In 1982, guerrillas with a Marxist, revolutionary, terrorist group known as Sendero Luminoso ("Shining Path") targeted her family. The Shining Path originated near Ayacucho around 1980. Ms. De Brenner described the Shining Path as a group whose goal was to take from the rich and give to the poor. From 1982 until as late as 1997, Ms. De Brenner's family received direct threats, some of which were extortionate demands, from Shining Path guerrillas. Some of the threats were notes signed by Abimael Guzman, leader of the Shining Path. Strangers followed and monitored the family, and the threats described the family's activities and movements with great detail. In the demands, the guerrillas sought financial and material assistance (food, medicine, shoes). For a time, the family complied. When the family refused to comply, the guerillas threatened to "disappear" the family's children. Ms. De Brenner's mother resigned from her position as a nursing professor because of the threats. In some of the threats the Shining Path guerillas mentioned Ms. De Brenner, the oldest daughter of the family, by name. In other threats, they claimed the family was associated with the then-ruling party in Peru.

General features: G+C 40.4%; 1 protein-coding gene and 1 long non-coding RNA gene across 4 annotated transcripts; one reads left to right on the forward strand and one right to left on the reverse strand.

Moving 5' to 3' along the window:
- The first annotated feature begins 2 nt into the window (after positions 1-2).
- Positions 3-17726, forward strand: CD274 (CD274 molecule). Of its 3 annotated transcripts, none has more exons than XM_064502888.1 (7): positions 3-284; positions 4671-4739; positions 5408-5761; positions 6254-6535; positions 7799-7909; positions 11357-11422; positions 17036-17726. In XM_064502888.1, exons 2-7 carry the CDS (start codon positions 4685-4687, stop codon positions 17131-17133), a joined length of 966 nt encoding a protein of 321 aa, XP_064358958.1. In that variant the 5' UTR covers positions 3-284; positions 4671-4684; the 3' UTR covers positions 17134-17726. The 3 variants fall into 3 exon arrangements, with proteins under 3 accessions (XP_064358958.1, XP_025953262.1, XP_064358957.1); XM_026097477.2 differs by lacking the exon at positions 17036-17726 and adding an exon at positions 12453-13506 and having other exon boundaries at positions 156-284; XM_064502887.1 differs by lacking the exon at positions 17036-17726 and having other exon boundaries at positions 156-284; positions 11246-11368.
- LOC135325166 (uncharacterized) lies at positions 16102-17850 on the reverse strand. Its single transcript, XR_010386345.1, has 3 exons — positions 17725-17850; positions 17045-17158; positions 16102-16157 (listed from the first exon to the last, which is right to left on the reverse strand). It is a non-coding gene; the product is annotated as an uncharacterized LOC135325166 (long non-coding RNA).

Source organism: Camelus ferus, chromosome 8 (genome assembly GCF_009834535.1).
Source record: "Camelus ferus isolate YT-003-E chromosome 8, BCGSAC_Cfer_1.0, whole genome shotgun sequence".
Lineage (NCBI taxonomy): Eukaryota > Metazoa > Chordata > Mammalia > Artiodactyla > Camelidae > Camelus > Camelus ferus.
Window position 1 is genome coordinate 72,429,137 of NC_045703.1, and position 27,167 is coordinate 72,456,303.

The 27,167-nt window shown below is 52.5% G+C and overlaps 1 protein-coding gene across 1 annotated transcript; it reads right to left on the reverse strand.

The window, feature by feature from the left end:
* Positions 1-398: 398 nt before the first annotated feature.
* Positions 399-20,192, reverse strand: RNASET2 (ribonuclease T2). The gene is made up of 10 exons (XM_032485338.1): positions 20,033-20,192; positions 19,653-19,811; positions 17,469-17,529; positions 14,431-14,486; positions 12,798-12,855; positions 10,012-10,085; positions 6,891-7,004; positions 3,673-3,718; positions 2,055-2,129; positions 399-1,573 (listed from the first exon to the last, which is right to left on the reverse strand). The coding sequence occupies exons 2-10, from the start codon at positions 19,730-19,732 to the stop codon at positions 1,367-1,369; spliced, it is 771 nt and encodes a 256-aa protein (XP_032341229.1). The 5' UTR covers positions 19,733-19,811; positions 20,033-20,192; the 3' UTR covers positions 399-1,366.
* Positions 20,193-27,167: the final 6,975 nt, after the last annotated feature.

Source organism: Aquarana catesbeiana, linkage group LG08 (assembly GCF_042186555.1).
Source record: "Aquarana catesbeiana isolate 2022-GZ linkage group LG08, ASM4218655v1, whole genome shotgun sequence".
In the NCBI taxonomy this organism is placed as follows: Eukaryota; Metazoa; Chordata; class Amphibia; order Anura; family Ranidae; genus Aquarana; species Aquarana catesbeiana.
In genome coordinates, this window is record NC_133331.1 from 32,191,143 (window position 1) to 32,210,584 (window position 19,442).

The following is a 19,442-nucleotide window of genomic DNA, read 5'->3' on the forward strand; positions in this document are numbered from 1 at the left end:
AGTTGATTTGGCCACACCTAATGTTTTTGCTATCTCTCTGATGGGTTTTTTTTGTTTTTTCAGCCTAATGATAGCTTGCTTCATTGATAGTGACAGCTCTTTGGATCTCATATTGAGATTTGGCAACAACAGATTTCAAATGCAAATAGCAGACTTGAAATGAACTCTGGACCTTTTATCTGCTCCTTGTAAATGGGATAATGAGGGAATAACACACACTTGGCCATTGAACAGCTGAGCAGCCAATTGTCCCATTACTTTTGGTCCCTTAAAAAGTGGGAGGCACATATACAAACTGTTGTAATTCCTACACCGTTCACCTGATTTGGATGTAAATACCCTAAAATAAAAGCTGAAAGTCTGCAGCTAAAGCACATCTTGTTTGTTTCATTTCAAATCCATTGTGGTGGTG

6

Also in 1982, the guerrillas published Ms. De Brenner's parents' names along with the names of approximately thirty other business or property owners on a "blacklist" posted throughout Ayacucho. According to Ms. De Brenner, the blacklist stated "death to the traitors" and "death to those who don't cooperate." In addition, the blacklist stated that the Shining Path deemed the persons on the list to be "not advancing the lives of the masses or merely as being uncooperative."

7